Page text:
It’s now possible to repair a Samsung Galaxy Z Fold 5 at home — if you dare

Flex Mode on the Galaxy Z Fold 5
(Image credit: Tom's Guide)

If you’ve spent over a thousand dollars on one of the best foldable phones, the last thing you want to deal with is a costly repair job. Thankfully Samsung is now giving you the opportunity to repair the damage yourself, expanding its self-service repair program to include a whole new range of devices — including the newest foldables.

This is the first time Samsung has offered self repair services for foldables, though the downside is that it only includes the Galaxy Z Fold 5 and Galaxy Z Flip 5. Anyone with an older device, like the Samsung Galaxy Z Flip 4, will be out of luck. 

Fortunately it’s not just foldables getting in on the action, and Samsung is adding more devices to the program throughout December. The entire Galaxy S23 range, from the Galaxy S23 FE all the way to Galaxy S23 Ultra, will be getting self repair support, as will Galaxy A05s, the Galaxy Tab S9 range and the Galaxy Book 3 Pro and Pro 360.

Samsung’s self repair program launched last year in partnership with iFixit. The idea being that you can purchase tools and parts to repair your Samsung devices, with detailed step-by-step repair guides to walk you through the process.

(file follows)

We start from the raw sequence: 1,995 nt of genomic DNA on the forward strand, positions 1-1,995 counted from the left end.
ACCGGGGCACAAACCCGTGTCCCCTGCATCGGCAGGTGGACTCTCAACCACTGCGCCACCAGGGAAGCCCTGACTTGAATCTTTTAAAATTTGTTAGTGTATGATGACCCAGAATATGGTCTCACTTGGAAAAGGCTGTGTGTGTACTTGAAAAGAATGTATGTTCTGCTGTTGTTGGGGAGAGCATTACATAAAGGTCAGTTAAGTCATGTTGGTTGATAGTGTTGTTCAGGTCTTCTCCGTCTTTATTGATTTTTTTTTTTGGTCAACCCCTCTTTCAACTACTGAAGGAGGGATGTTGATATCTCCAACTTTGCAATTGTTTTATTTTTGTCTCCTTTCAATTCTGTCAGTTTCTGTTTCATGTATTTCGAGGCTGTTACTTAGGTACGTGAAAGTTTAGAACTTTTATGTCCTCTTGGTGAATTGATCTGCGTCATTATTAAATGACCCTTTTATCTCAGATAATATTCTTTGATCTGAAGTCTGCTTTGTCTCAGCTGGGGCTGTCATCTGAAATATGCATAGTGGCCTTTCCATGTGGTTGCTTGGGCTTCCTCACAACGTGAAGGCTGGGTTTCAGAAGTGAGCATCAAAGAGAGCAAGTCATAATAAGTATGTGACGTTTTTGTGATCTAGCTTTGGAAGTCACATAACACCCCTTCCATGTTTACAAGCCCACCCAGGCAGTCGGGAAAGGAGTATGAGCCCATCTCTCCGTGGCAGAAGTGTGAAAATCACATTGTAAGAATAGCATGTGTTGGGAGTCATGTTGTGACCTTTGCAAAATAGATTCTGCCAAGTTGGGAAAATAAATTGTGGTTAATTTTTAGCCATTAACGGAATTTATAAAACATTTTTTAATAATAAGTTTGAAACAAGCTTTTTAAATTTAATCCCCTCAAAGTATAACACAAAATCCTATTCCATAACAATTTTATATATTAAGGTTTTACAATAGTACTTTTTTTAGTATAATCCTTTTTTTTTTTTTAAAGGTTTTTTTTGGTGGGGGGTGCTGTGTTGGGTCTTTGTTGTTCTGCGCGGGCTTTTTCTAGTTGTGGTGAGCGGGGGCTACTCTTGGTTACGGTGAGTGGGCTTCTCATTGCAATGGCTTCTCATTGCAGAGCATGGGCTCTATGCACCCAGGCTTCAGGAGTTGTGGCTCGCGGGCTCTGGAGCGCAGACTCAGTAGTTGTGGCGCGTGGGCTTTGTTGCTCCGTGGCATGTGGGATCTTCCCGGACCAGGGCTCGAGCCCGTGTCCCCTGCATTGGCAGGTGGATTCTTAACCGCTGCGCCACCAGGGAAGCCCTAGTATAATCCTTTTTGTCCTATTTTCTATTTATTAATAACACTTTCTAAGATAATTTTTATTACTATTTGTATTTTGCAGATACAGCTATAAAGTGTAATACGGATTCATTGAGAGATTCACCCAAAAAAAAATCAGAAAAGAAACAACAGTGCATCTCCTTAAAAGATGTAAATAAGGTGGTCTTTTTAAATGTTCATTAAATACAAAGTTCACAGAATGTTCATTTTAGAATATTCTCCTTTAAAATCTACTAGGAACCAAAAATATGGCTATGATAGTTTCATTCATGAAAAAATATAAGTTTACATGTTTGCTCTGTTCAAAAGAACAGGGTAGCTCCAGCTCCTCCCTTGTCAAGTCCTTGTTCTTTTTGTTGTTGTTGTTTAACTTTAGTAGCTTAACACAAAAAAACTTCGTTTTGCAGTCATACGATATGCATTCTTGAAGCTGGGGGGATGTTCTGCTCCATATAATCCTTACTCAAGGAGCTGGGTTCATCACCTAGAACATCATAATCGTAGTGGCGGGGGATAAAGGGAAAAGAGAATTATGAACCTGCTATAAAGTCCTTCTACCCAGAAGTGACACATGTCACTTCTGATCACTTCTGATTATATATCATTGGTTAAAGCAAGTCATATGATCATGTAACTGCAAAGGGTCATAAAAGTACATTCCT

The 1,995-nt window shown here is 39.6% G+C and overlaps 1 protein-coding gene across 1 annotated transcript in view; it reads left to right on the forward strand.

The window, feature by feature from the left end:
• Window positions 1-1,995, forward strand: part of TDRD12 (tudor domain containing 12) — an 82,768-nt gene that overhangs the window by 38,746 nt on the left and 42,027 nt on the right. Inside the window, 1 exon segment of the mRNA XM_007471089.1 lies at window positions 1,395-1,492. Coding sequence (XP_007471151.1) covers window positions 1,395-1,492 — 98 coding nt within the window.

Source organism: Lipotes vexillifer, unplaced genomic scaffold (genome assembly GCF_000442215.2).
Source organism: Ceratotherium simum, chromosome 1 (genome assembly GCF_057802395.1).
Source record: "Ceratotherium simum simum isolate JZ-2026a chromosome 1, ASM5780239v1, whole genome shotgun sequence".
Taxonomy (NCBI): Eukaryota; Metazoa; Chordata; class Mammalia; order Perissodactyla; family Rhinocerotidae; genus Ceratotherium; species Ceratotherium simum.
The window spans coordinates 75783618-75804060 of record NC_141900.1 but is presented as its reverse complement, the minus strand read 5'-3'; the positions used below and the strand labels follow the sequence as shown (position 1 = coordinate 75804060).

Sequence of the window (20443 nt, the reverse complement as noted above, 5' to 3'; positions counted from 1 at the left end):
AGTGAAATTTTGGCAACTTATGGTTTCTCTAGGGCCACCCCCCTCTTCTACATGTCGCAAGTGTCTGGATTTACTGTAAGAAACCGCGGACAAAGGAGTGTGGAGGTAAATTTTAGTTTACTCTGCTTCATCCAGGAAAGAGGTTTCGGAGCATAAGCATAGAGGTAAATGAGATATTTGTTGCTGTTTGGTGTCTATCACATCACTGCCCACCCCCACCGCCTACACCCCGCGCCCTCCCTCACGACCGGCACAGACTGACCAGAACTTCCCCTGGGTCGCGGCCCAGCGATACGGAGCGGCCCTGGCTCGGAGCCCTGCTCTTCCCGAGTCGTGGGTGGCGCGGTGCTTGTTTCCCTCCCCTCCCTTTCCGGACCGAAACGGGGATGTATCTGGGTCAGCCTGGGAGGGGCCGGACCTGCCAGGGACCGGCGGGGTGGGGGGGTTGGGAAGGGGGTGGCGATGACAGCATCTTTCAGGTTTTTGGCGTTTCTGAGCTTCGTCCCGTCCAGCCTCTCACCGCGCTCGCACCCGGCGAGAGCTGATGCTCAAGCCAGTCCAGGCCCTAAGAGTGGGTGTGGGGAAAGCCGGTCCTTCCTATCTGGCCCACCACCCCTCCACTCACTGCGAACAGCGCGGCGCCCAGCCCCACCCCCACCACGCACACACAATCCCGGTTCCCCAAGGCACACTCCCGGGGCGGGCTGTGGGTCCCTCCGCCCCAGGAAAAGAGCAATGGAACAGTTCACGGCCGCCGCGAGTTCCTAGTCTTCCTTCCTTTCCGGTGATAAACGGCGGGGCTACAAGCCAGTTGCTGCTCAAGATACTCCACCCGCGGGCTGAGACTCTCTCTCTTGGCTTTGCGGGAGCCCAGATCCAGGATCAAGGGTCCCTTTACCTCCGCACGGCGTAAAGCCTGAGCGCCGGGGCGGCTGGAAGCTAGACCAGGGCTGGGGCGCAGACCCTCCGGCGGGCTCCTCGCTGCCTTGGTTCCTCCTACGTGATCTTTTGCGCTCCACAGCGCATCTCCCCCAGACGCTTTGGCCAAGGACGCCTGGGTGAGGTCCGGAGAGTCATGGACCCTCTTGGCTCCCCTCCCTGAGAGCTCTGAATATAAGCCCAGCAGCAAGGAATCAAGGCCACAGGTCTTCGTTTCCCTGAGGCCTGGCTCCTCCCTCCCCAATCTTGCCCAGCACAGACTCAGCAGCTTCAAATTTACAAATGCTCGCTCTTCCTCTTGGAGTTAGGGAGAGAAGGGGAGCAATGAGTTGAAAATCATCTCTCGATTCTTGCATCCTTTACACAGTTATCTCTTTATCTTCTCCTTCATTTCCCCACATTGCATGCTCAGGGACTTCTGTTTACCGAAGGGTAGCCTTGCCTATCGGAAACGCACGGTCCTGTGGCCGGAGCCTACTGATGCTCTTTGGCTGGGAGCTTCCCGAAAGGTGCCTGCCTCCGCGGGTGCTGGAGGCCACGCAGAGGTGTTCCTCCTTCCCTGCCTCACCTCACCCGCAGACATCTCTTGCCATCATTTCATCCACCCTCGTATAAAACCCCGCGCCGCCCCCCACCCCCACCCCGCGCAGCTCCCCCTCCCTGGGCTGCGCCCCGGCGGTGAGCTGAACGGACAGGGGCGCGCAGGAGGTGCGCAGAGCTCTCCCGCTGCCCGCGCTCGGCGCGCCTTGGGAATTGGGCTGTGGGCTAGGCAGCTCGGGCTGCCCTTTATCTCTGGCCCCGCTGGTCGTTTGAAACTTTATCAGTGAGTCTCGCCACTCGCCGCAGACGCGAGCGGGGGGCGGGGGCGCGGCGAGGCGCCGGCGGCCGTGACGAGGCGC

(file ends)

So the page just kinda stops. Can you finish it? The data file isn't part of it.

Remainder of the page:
Plus, if you’re not comfortable doing these yourself, it makes it easier and potentially cheaper for independent repair shops to offer genuine parts and fixes. With something as complicated and fragile as a foldable phone, with its flexible plastic display and folding hinge, I know I’d be too worried about getting it wrong.

The new parts aren’t live on iFixit’s website just yet, so we can’t say how expensive they might be. Considering a Galaxy S22 Ultra screen and battery replacement bundle costs $240 (including tools), we can expect the Galaxy S23 Ultra to be priced in a similar manner. However I would be surprised if the Galaxy Z Fold 5’s new screen and batteries didn’t end up costing quite a bit more.

Though if you want my honest opinion, the range of available spare parts seems pretty disappointing. Certainly compared to what Apple and Google both offer for their phones — the latter of which also partnering with iFixit. But some parts are still better than none.

Of course the Samsung Galaxy S24 range is on the way, and that means a whole new kind of phone to worry about breaking. Let’s just hope it doesn’t take another 12 months for replacement parts to be made available.

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Tom Pritchard
UK Phones Editor

Tom is the Tom's Guide's UK Phones Editor, tackling the latest smartphone news and vocally expressing his opinions about upcoming features or changes. It's long way from his days as editor of Gizmodo UK, when pretty much everything was on the table. He’s usually found trying to squeeze another giant Lego set onto the shelf, draining very large cups of coffee, or complaining about how terrible his Smart TV is.